Iraqi protesters set fire to the entrance of a shrine in the southern holy city of Najaf on Saturday and security forces fired tear gas to disperse them, risking more bloodshed after a rare day of calm.
The doorway to the Hakim shrine was set ablaze as protesters cheered and filmed it on their mobile phones.
The incident took place during one of the bloodiest weeks of Iraq’s anti-government unrest, which erupted last month. On Friday, Prime Minister Adel Abdul Mahdi promised to quit to try to stem the violence and public anger. Parliament met on Sunday and voted to strip powers from the prime minister.
Demonstrations continued elsewhere, including the southern city of Nassiriya where protesters earlier surrounded a police station and in Baghdad. But there were far fewer reports of casualties than on the previous two days, when scores were killed nationwide in the Iraqi capital and the south in clashes with security forces.
An Iraqi court on Sunday sentenced a police officer to death after convicting him of killing demonstrators, in the first such sentence in two months of deadly civil unrest.
The Kut criminal court sentenced the police major to be hanged and jailed a police lieutenant colonel for seven years for their roles in the deaths of seven protesters in the southern city on November 2, judicial sources said.
Mr Abdul Mahdi's announcement of his resignation came hours after a call from Iraq's top Shiite Muslim cleric for the government to step down to end the unrest. Wednesday’s burning of the Iranian consulate in Najaf, the seat of Iraq's influential Shiite clergy, only deepened the crisis.
The unrest, which has killed more than 400 people, mostly demonstrators, amounts to the biggest challenge for Iraq since ISIS insurgents seized vast swathes of Iraqi and Syrian territory in 2014.
It pits mostly young, disaffected Shiite protesters against a Shiite-dominated government backed by Iran and accused of squandering Iraq’s oil wealth while infrastructure and living standards deteriorate. Some anger has been directed at religious authorities which many protesters view as part of an out of touch ruling elite.
Security forces have used live ammunition, tear gas and stun grenades against protesters for nearly two months. Scores were killed in recent days, particularly in the southern cities of Nassiriya and Najaf as the death toll soars towards 400.
“This man was protesting holding an Iraqi flag and a flower. He was shot dead. He’s a sacrifice for the nation,” said a man attending a funeral procession for protesters killed this week in Najaf.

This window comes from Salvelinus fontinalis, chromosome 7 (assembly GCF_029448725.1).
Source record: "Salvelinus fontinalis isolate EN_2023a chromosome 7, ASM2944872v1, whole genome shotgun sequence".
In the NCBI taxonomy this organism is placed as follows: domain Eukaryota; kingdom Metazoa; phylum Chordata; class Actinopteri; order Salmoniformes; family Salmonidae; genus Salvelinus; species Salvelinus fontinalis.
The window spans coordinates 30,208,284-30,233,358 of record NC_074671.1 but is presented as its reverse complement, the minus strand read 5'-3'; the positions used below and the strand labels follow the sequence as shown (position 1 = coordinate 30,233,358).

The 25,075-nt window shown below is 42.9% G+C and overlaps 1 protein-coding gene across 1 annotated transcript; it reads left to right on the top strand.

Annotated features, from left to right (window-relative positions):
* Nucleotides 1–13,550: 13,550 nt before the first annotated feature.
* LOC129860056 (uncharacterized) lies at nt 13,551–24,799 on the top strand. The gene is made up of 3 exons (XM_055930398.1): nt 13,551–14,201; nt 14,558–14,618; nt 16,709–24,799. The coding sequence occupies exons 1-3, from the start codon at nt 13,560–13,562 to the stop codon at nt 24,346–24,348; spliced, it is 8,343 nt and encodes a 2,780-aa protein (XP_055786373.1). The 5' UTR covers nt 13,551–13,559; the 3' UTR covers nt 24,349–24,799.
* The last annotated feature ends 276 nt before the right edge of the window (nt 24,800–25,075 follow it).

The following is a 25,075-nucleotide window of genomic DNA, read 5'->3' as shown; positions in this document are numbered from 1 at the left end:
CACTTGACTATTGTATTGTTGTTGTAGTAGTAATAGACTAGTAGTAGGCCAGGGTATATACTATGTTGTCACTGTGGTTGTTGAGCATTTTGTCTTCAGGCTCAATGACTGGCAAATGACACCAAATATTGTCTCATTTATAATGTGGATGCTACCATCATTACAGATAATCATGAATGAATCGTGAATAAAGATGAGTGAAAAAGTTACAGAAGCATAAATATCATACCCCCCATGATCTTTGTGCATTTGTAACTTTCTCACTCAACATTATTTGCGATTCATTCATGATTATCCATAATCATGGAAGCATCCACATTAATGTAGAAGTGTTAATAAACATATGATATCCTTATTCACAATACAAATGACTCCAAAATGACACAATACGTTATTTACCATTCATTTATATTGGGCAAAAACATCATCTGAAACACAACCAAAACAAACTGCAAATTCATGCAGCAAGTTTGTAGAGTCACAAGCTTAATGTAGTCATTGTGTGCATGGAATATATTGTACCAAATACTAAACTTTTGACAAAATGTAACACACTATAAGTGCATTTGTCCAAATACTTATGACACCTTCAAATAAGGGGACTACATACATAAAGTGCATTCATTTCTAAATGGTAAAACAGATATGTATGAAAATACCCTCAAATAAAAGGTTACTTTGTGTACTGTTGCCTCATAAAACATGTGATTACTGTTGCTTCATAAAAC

Pope Francis on Sunday criticised Iraq's crackdown on anti-government protests, saying "I am following the situation in Iraq with concern.
“It is with pain that I have learned of the protest demonstrations of the past days that were met with a harsh response, causing tens of victims," Pope Francis said at his weekly Sunday blessing and message.
Pope Francis, who has said he wants to visit Iraq next year, told tens of thousands of people in St Peter's Square that he was praying for the dead and wounded and invoking God for peace in the country.
Iraq’s cabinet approved Mr Abdul Mahdi’s resignation, his office said in a statement on Saturday, and parliament voted to accept it on Sunday.
“The government has done all it can to respond to the demands of protesters and enact reforms ... and calls the parliament to find solutions [to unrest] in its coming session,” the statement said.
Mr Abdul Mahdi’s government, including himself, will stay on in a caretaker capacity following the lawmakers’ vote until a new government can be chosen, the prime minister said later on Saturday in a televised cabinet meeting.
“This is a positive thing ... it show’s we’re no longer a dictatorship – governments do resign, and this is how authority is in democratic countries,” he said.
He added that President Barham Salih would then need to name a new premier for approval by parliament.
Iraqi protesters have welcomed the resignation but say it is not enough. They demand the overhaul of a political system they say is corrupt and keeps them in poverty and without opportunity.
Populist cleric Moqtada Al Sadr, who has supported the protests but has not thrown his full weight behind them, said late on Friday that demonstrations should continue and that the people should pick the next prime minister.
"The next candidate for prime minister should be chosen by popular referendum and picked from among five proposed candidates," Mr Sadr said in a statement on Twitter. He said protesters should meanwhile press their demands but reject violence.
The burning of the Iranian consulate in Najaf on Wednesday escalated unrest and led to Mr Abdul Mahdi’s resignation.
Nassiriya was the scene of the worst violence to hit war-weary Iraq since the anti-government protests began in Baghdad on October 1.
Many Iraqis fear violence will continue to escalate as angry families mourn dead relatives and the government moves slowly to enact only limited reform.
Weeks of political wrangling are expected before a successor to Mr Abdul Mahdi is picked and a new government formed.
Iraq's semi-official Human Rights Commission said on Saturday that those responsible for the killings of protesters must be brought to justice and that it would gather evidence for prosecution.
A statement issued by the commission did not acknowledge the prime minister's resignation.
The International Committee of the Red Cross urged a halt to rising casualties. "Firearms and live ammunition must only be used as a last resort," it said in a statement.